Slashdot is powered by your submissions, so send in your scoop

 



Forgot your password?
typodupeerror

Spirit Rover Reaches Safety 147

dylanduck writes "Good news for rover fans - Spirit is safe for the winter. It had been heading for a north-tilting spot to make sure its solar panels got enough sunlight during the imminent winter to survive, when a sand trap appeared. But, despite its busted wheel, it scooted round and is now sitting pretty. From the article: 'We've got a safe rover,' says principal investigator Steve Squyres. 'That's huge news for us.'"

Australian Parliament Approves Email Snooping 226

brindafella writes "The Sydney Morning Herald newspaper, reporting on a legislative change last week, says 'the [Australian] Government will have 12 months to access communications not only between the B-party and the suspect, but also between the B-party and anyone else. If you have unwittingly communicated with a suspect (and thereby become a B-party), the Government may be able to monitor all your conversations with family members, friends, work colleagues, your lawyer and your doctor.' The Australian Parliament's major parties combined to pass an amendment to the Telecommunications (Interception) Amendment Act 1979."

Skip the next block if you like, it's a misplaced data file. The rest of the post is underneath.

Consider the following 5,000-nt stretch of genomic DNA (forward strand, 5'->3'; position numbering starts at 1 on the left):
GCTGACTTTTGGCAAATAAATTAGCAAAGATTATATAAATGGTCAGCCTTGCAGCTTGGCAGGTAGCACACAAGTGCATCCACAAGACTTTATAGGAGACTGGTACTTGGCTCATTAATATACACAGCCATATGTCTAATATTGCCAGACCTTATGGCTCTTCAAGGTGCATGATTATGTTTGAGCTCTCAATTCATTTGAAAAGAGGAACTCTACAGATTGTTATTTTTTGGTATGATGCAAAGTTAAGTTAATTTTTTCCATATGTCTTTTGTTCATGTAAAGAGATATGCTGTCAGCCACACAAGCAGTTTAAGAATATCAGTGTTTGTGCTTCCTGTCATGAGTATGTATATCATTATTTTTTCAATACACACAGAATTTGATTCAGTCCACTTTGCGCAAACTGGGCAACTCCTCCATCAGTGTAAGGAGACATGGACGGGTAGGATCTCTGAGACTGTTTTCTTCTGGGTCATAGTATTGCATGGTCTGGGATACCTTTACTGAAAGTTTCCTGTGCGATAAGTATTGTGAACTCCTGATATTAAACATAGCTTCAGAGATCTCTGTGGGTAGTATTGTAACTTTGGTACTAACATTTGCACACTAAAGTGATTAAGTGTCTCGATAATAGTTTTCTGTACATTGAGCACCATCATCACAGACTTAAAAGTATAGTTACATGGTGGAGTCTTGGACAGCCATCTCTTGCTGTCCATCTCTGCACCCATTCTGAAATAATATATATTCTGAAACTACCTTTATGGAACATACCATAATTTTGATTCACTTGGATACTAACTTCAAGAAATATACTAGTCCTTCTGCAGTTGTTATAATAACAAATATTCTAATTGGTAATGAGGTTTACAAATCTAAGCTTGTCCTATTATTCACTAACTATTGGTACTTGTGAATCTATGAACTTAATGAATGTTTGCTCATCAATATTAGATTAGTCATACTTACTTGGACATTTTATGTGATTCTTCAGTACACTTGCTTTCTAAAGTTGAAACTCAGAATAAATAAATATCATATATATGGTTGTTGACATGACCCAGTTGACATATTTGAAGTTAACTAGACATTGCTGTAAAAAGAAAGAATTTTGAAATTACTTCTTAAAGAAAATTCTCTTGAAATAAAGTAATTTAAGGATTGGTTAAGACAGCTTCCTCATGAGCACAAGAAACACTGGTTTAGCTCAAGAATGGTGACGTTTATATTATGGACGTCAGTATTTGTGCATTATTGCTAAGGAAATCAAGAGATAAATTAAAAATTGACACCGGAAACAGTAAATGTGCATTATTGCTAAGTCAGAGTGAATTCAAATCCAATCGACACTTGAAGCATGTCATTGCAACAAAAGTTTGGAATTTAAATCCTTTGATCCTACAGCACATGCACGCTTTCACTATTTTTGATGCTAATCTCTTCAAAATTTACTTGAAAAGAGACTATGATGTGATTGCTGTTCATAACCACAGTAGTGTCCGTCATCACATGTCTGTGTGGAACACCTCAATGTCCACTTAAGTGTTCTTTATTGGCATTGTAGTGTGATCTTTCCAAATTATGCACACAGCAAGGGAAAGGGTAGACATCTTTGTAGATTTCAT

Swedish Study Finds Cell Phone Cancer Risk 282

dtjohnson writes "A new Swedish study has found that heavy users of cell phones had a 240 percent increase in brain tumors on the side of their head that the phone was used on. The study defined 'heavy' use as more than 2,000 total hours, or approximately one hour of use per workday for 10 years. An earlier British study was previously discussed here that didn't find an increased risk, although that study covered fewer subjects and only followed one type of brain tumor for a shorter period of time. Or course, the biggest epidemiological study of all is the one we are all participating in whenever we use our cell phone. The results from that study won't be available for a while."

The State of Digital Music in 2006 127

wh0pper writes "Designtechnica has an excellent article on the state of digital music in 2006. Digital music accounted for only six percent of total music sales in 2005. Yet even that is a massive increase over the year before, a whopping 194 percent, which is fiscally valuable as the sales of CDs continue to decrease (although even with digital sales, the record labels experienced another downturn in 2005). While the young, usually the first to adopt and adapt to new technology, have been downloading and swapping music for quite some time, there's been a ripple effect into the older, warier area of the population, one that will only increase. Thank--or blame--Apple and its iPod, or any of the many other makes selling like hotcakes in the stores.

How Hot Would a Light Saber Really Be? 410